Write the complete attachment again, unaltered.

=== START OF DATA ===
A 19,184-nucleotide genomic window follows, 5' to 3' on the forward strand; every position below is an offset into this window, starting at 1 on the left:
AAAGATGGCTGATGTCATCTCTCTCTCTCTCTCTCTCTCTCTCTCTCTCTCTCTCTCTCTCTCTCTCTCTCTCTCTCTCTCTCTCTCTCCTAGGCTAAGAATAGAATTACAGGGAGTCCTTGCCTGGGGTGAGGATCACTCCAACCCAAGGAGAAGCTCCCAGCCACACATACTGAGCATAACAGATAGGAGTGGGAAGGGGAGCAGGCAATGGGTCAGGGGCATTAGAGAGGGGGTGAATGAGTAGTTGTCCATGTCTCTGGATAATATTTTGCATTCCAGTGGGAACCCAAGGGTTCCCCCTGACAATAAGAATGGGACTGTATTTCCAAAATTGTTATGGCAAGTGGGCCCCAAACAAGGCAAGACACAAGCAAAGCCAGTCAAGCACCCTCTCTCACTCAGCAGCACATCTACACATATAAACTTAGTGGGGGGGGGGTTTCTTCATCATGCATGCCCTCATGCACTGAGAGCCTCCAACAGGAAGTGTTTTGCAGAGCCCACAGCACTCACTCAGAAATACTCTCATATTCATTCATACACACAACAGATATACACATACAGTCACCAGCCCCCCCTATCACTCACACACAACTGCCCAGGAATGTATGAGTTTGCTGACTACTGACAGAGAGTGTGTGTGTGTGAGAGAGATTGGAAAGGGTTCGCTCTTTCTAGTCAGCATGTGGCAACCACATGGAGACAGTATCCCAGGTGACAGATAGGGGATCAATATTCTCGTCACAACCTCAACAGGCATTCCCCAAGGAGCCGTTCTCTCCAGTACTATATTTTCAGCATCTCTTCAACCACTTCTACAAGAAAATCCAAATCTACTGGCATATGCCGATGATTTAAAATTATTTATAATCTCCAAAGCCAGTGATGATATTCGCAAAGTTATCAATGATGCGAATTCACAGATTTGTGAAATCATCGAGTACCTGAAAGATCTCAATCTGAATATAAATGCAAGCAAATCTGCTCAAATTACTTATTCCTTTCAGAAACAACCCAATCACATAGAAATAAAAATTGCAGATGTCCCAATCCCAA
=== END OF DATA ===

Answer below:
A 19,184-nucleotide genomic window follows, 5' to 3' on the forward strand; every position below is an offset into this window, starting at 1 on the left:
AAAGATGGCTGATGTCATCTCTCTCTCTCTCTCTCTCTCTCTCTCTCTCTCTCTCTCTCTCTCTCTCTCTCTCTCTCTCTCTCTCTCTCCTAGGCTAAGAATAGAATTACAGGGAGTCCTTGCCTGGGGTGAGGATCACTCCAACCCAAGGAGAAGCTCCCAGCCACACATACTGAGCATAACAGATAGGAGTGGGAAGGGGAGCAGGCAATGGGTCAGGGGCATTAGAGAGGGGGTGAATGAGTAGTTGTCCATGTCTCTGGATAATATTTTGCATTCCAGTGGGAACCCAAGGGTTCCCCCTGACAATAAGAATGGGACTGTATTTCCAAAATTGTTATGGCAAGTGGGCCCCAAACAAGGCAAGACACAAGCAAAGCCAGTCAAGCACCCTCTCTCACTCAGCAGCACATCTACACATATAAACTTAGTGGGGGGGGGGTTTCTTCATCATGCATGCCCTCATGCACTGAGAGCCTCCAACAGGAAGTGTTTTGCAGAGCCCACAGCACTCACTCAGAAATACTCTCATATTCATTCATACACACAACAGATATACACATACAGTCACCAGCCCCCCCTATCACTCACACACAACTGCCCAGGAATGTATGAGTTTGCTGACTACTGACAGAGAGTGTGTGTGTGTGAGAGAGATTGGAAAGGGTTCGCTCTTTCTAGTCAGCATGTGGCAACCACATGGAGACAGTATCCCAGGTGACAGATAGGGGATCAATATTCTCGTCACAACCTCAACAGGCATTCCCCAAGGAGCCGTTCTCTCCAGTACTATATTTTCAGCATCTCTTCAACCACTTCTACAAGAAAATCCAAATCTACTGGCATATGCCGATGATTTAAAATTATTTATAATCTCCAAAGCCAGTGATGATATTCGCAAAGTTATCAATGATGCGAATTCACAGATTTGTGAAATCATCGAGTACCTGAAAGATCTCAATCTGAATATAAATGCAAGCAAATCTGCTCAAATTACTTATTCCTTTCAGAAACAACCCAATCACATAGAAATAAAAATTGCAGATGTCCCAATCCCAA